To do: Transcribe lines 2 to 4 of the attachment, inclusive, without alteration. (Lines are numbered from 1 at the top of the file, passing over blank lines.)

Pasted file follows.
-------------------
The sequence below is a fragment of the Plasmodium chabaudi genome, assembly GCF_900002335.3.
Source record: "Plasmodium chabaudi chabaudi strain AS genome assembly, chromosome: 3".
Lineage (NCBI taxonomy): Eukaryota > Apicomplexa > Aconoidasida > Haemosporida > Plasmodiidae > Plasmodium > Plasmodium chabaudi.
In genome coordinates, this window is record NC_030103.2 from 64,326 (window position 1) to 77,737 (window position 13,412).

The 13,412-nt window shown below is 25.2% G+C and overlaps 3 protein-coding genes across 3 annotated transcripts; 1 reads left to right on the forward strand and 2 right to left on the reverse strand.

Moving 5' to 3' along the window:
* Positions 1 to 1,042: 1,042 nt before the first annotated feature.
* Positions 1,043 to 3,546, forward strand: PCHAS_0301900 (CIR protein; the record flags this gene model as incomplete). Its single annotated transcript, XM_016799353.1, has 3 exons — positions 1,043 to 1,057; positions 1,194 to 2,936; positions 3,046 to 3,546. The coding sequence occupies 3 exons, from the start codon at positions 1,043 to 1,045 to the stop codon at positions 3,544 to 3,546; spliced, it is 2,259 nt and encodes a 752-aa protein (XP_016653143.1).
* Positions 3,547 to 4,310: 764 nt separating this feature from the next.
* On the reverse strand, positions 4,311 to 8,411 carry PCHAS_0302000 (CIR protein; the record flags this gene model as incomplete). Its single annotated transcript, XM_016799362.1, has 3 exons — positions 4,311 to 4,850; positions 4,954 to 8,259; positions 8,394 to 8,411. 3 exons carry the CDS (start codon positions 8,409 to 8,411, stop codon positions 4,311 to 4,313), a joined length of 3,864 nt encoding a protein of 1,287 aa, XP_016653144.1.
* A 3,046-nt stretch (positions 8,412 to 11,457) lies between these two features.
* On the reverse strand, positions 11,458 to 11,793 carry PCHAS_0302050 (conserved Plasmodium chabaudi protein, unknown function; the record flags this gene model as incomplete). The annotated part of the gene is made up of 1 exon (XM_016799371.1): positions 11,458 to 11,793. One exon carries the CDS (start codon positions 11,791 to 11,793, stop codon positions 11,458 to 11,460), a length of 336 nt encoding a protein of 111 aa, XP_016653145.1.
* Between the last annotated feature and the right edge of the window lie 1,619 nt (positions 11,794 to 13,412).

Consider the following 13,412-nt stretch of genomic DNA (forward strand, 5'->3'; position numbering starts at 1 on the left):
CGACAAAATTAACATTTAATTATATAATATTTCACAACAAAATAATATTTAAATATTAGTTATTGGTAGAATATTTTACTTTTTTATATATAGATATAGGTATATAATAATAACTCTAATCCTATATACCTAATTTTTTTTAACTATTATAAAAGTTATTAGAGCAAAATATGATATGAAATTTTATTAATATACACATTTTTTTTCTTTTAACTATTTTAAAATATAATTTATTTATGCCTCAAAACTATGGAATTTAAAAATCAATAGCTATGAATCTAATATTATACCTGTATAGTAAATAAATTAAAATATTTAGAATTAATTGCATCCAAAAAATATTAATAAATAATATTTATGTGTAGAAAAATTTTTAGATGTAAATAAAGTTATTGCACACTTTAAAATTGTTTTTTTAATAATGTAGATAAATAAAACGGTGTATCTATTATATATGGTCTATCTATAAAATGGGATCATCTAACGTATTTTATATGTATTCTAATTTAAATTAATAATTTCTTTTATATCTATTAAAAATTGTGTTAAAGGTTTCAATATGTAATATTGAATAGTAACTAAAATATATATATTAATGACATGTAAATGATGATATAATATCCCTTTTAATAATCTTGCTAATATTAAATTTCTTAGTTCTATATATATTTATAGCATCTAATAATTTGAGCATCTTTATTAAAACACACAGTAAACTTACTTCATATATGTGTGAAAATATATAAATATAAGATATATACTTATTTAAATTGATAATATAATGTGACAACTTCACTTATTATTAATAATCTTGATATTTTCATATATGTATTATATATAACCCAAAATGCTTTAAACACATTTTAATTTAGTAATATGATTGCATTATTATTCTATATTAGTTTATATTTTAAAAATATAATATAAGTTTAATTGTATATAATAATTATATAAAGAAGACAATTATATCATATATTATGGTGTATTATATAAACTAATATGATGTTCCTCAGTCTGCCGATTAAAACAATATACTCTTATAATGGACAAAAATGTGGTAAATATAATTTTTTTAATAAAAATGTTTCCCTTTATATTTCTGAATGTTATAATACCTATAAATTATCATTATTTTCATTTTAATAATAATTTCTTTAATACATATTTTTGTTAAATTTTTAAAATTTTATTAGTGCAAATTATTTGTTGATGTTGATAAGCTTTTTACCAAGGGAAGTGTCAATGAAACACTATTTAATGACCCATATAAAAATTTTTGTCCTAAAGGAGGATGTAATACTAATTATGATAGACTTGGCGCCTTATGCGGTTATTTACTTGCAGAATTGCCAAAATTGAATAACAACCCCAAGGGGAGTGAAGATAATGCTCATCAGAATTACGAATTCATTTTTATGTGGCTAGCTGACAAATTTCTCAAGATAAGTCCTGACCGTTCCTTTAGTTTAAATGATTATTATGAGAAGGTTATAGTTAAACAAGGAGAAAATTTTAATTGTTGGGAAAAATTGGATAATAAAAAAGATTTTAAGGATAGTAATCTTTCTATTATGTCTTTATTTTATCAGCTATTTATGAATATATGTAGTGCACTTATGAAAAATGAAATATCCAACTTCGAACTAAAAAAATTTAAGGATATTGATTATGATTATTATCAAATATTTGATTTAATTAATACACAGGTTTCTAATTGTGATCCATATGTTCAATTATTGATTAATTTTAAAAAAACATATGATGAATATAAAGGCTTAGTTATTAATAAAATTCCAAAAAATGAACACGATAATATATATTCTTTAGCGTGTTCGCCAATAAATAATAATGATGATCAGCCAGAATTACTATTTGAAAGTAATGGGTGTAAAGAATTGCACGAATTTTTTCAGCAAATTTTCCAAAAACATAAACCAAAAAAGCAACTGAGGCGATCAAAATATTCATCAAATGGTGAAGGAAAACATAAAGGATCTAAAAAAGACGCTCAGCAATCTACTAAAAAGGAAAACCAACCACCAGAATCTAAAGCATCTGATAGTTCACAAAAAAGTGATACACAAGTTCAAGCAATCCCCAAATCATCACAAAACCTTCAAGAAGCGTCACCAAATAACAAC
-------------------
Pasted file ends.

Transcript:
Source record: "Plasmodium chabaudi chabaudi strain AS genome assembly, chromosome: 3".
Lineage (NCBI taxonomy): Eukaryota > Apicomplexa > Aconoidasida > Haemosporida > Plasmodiidae > Plasmodium > Plasmodium chabaudi.
In genome coordinates, this window is record NC_030103.2 from 64,326 (window position 1) to 77,737 (window position 13,412).